School Choice & Charters

Los Angeles School Board Approves Parent-Trigger Overhaul

By Katie Ash — February 19, 2013 1 min read
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In an uncharacteristically quiet and uncontroversial vote, the Los Angeles Unified School District Board of Education voted unanimously to approve a parent-driven petition to overhaul the troubled 24th Street Elementary School in the West Adams neighborhood of the city, invoked by the state’s parent-trigger law.

This is the first time that the parent-trigger law has been invoked in Los Angeles, and the third time that such a law has been used in the country. All three uses of the parent-trigger law have occurred in California, although seven states now have such laws on the books.

The LAUSD Board of Education voted to approve the petition to turn the academically struggling school into an independent charter school by the 2013-14 school year. The elementary school’s parent petitioners solicited responses from charter school operators interested in running the school and received eight letters of interest in response. The parents, 69 percent of whom signed the petition to overhaul the 24th Street Elementary School, will vote on the charter school operator by March 8, according to Parent Revolution, a Los Angeles-based group that has helped guide all three parent-trigger efforts in California.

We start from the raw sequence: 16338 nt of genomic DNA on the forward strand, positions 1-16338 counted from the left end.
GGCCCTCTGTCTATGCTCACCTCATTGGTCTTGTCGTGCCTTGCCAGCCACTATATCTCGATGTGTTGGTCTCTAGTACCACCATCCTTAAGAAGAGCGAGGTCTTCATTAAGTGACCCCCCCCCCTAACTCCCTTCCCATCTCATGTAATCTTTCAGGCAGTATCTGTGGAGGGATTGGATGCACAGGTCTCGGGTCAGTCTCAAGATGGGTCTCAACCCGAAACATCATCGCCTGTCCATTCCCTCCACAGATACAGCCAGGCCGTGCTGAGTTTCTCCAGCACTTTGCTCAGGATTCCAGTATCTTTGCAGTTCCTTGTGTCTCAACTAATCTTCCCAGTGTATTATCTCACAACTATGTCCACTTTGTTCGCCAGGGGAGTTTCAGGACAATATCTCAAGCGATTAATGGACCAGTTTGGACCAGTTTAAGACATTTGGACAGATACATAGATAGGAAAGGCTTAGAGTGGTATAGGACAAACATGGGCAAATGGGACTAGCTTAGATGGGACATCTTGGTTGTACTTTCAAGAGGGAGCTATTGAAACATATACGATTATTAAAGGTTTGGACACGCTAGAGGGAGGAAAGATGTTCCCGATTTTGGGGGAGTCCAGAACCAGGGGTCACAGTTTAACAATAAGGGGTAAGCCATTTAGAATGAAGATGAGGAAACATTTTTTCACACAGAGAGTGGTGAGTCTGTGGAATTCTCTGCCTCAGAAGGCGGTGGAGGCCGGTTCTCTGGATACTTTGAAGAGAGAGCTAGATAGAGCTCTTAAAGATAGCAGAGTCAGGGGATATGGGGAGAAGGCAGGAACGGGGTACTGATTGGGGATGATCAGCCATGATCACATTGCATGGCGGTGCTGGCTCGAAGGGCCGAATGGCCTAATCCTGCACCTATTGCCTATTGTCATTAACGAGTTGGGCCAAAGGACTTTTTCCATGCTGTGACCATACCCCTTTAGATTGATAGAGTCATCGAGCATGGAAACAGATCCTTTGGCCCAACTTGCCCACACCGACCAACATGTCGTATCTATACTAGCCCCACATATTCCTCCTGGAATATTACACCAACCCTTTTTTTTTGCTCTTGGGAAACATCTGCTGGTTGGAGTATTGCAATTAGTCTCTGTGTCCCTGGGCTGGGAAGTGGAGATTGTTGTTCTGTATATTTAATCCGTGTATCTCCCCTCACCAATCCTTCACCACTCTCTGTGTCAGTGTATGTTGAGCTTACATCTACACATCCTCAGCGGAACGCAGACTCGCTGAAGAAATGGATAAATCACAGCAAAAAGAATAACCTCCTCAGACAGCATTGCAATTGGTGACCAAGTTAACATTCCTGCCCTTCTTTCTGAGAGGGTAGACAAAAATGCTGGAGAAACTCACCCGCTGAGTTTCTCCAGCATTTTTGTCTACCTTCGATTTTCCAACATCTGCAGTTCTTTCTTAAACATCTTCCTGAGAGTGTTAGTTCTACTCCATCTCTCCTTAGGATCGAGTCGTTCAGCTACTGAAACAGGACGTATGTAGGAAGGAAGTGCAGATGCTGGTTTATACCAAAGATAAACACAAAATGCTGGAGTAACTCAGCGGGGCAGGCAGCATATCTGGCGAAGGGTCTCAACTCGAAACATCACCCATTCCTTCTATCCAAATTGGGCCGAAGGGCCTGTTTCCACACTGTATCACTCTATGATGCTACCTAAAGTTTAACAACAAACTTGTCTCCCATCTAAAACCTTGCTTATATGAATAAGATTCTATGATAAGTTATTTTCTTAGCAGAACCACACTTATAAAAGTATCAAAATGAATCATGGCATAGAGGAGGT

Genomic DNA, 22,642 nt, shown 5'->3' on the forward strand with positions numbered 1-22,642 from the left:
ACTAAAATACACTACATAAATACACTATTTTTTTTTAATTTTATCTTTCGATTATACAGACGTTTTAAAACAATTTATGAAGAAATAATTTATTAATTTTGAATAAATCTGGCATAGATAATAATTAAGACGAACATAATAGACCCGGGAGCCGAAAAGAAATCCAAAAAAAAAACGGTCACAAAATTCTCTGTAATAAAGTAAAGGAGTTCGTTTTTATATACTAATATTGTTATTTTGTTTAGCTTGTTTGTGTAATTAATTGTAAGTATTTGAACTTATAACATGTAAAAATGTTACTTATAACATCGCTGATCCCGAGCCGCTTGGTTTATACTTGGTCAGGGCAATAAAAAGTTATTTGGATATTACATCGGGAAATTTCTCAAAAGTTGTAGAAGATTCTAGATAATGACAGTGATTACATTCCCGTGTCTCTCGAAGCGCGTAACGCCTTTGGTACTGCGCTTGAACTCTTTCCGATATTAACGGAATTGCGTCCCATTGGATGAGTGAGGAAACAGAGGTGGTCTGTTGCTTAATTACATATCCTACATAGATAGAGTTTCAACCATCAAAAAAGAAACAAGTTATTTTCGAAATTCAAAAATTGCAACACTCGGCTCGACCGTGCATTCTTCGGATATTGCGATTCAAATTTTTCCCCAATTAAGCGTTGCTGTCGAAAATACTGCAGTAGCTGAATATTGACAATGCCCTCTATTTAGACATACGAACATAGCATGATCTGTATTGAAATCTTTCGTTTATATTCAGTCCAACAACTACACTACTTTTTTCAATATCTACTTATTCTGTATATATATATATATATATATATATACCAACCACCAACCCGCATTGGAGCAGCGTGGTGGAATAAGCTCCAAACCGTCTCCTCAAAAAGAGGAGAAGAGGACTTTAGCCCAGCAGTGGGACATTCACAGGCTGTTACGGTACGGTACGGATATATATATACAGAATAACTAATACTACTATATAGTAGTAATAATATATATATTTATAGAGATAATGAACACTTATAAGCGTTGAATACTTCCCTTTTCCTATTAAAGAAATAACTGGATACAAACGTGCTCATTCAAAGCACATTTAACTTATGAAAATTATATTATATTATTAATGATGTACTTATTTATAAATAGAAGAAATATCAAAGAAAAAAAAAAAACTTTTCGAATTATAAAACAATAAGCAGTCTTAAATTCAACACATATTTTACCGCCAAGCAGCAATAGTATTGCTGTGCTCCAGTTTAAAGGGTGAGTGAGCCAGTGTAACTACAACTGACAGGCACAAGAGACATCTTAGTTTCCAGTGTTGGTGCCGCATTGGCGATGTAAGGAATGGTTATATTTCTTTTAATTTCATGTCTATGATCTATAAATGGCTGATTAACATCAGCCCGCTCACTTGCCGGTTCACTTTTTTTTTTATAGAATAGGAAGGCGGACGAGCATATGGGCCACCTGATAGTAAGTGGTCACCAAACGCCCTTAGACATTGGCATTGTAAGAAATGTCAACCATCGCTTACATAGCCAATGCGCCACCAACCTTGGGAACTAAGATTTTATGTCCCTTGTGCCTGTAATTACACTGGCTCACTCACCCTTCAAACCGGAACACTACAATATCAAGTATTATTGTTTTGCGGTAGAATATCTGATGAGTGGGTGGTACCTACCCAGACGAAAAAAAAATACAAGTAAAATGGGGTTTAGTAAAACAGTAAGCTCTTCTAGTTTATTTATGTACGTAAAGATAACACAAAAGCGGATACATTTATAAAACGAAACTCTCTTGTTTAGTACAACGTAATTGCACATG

The overhaul of 24th Street Elementary School was approved less than one month after the petition was filed—a far cry from the contentious year-long process that ultimately led to the transformation of Adelanto, Calif.'s Desert Trails Elementary School into a charter earlier this year.

“For the first time, a school board has approved a Parent Trigger petition without any form of legal challenge or question,” said Amabilia Villeda, the lead parent organizer for the 24th Street Elementary School Parents’ Union, in a statement following the vote. “With their unanimous vote, the LAUSD Board has given its full support to transform our school—and give our children the opportunity for a better education.”

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A version of this news article first appeared in the Charters & Choice blog.